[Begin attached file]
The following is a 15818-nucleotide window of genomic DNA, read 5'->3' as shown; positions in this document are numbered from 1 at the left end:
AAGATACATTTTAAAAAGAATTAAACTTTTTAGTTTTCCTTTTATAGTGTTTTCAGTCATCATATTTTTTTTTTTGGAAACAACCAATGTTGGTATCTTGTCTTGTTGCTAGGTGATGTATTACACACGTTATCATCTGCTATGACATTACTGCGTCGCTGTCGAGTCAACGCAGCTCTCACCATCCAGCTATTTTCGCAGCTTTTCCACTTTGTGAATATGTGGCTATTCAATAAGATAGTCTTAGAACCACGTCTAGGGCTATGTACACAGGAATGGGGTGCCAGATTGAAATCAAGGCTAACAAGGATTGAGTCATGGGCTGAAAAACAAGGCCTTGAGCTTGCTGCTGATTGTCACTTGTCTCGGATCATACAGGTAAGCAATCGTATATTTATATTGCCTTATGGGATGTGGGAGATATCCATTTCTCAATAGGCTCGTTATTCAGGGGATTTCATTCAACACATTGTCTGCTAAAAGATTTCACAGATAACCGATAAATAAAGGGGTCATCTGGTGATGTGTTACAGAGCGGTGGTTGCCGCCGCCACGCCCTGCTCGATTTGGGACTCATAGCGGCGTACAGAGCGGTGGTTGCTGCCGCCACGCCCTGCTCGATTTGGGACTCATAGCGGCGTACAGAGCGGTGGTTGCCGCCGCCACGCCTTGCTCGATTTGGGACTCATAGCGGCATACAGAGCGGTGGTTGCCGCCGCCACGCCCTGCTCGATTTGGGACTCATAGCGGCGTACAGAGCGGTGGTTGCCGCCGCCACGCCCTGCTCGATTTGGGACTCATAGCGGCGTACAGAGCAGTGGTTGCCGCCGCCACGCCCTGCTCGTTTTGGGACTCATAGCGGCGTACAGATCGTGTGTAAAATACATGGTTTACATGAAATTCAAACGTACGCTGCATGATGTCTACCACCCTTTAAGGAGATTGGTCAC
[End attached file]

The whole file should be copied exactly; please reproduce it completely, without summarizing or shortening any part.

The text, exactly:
The following is a 15818-nucleotide window of genomic DNA, read 5'->3' as shown; positions in this document are numbered from 1 at the left end:
AAGATACATTTTAAAAAGAATTAAACTTTTTAGTTTTCCTTTTATAGTGTTTTCAGTCATCATATTTTTTTTTTTGGAAACAACCAATGTTGGTATCTTGTCTTGTTGCTAGGTGATGTATTACACACGTTATCATCTGCTATGACATTACTGCGTCGCTGTCGAGTCAACGCAGCTCTCACCATCCAGCTATTTTCGCAGCTTTTCCACTTTGTGAATATGTGGCTATTCAATAAGATAGTCTTAGAACCACGTCTAGGGCTATGTACACAGGAATGGGGTGCCAGATTGAAATCAAGGCTAACAAGGATTGAGTCATGGGCTGAAAAACAAGGCCTTGAGCTTGCTGCTGATTGTCACTTGTCTCGGATCATACAGGTAAGCAATCGTATATTTATATTGCCTTATGGGATGTGGGAGATATCCATTTCTCAATAGGCTCGTTATTCAGGGGATTTCATTCAACACATTGTCTGCTAAAAGATTTCACAGATAACCGATAAATAAAGGGGTCATCTGGTGATGTGTTACAGAGCGGTGGTTGCCGCCGCCACGCCCTGCTCGATTTGGGACTCATAGCGGCGTACAGAGCGGTGGTTGCTGCCGCCACGCCCTGCTCGATTTGGGACTCATAGCGGCGTACAGAGCGGTGGTTGCCGCCGCCACGCCTTGCTCGATTTGGGACTCATAGCGGCATACAGAGCGGTGGTTGCCGCCGCCACGCCCTGCTCGATTTGGGACTCATAGCGGCGTACAGAGCGGTGGTTGCCGCCGCCACGCCCTGCTCGATTTGGGACTCATAGCGGCGTACAGAGCAGTGGTTGCCGCCGCCACGCCCTGCTCGTTTTGGGACTCATAGCGGCGTACAGATCGTGTGTAAAATACATGGTTTACATGAAATTCAAACGTACGCTGCATGATGTCTACCACCCTTTAAGGAGATTGGTCAC